> performance there is no doubt in my mind that this "garden" would be much
> better looking.

If you are serious, then you are just no fun.  Are you really suggesting that we
would all enjoy hostas just as much if we all went down to Wal Mart and bought
10 each of a few good proven names.  Have you discussed this theory with Alex?
Cause I know he's a firm believer in limiting you hosta garden to the tried and
true.  Hell, we wouldn't even need a hosta society, any more than we need a
juniper society or a rudbeckia 'Goldstrum' society or a sedum 'Autumn Joy'
society.  I am totally convinced that you sat there writing this stuff with a
big grin on your face wondering who was going to be first to jump on you with
both feet.  Well, I wasn't first, but you can always count on me to pile on.

> This is just as well
> because in time at least 75% of these new introductions will disappear from
> the trade because they are not worth growing.

What makes them not worth growing?  If two hostas are similar, which one is not
worth growing?  Why do we need Paul's Glory and Inniswood when a mass of Gold
Standard is such a sight to behold.  If you are unwise enough to buy two similar
hostas because you didn't have sense to find out that they were similar before
you bought them, maybe you could just plant them together and pretend that they
were a mass planting.  Have you lost your mind?

> Daylilies have been down this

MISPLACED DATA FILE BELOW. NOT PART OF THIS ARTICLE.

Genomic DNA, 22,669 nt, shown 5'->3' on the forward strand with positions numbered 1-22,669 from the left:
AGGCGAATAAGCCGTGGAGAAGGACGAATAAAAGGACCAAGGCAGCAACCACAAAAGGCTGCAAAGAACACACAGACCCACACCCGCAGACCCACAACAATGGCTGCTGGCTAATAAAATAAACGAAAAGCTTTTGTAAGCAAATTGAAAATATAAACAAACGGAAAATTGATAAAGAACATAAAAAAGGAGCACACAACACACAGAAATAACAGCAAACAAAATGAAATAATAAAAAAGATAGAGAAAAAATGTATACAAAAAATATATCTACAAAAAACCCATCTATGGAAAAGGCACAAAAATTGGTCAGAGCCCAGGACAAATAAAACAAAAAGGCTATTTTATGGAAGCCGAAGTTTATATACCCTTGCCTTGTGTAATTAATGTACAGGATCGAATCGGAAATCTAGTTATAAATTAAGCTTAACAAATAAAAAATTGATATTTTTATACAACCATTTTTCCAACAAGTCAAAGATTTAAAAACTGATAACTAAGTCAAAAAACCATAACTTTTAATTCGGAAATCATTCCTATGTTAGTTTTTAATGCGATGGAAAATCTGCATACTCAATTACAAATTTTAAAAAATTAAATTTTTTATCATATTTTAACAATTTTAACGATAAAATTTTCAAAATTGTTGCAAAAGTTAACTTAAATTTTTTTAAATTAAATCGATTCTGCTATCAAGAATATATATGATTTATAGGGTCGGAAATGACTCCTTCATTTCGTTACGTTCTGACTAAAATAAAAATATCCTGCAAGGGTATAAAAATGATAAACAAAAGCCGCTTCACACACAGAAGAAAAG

> path already

And it doesn't seem to me that the world is any worse off.  I'm not a big
daylily fan, but I can sure see that many of today's introductions are much more
interesting than the ones I bought ten years ago.

> I have to admit to not being very interested in "supporting the channel of
> distribution".

I doubt than any of my customers are interested in supporting me.  If I'm wrong,
please let me know and I will send you a thank you note with your next
extravagant purchase.  Most of my customers send me money because they want what
I have and have decided that it is worth what they have to send me in order to
get it.

Are some hostas overpriced.  Probably.  Just like some cars are overpriced, and
some shirts, and Diet Pepsi when it's not on sale, and everything in the Land's
End catalog.

> PS. I notice your point of view is that of someone who wants to make money
> selling hostas while mine is that of someone who wants to get the most
> hostas for their money. I have little desire to support "price skimmers".

I guess fair prices depend on your point of view.  I actually have lawyers come
in here wondering how a plant could cost twenty dollars.  How could a 6-pack of
Pepsi cost $4.69?  How the hell could lunch at Berger King cost six bucks? And
has anyone checked lately on what it costs to get a tree removed????!!!!!!  Holy
cripes?  You guys got a lot of nerve.

Well, you started it.  (I'd put one of those big smiley faces here but I can't
remember how to make them.)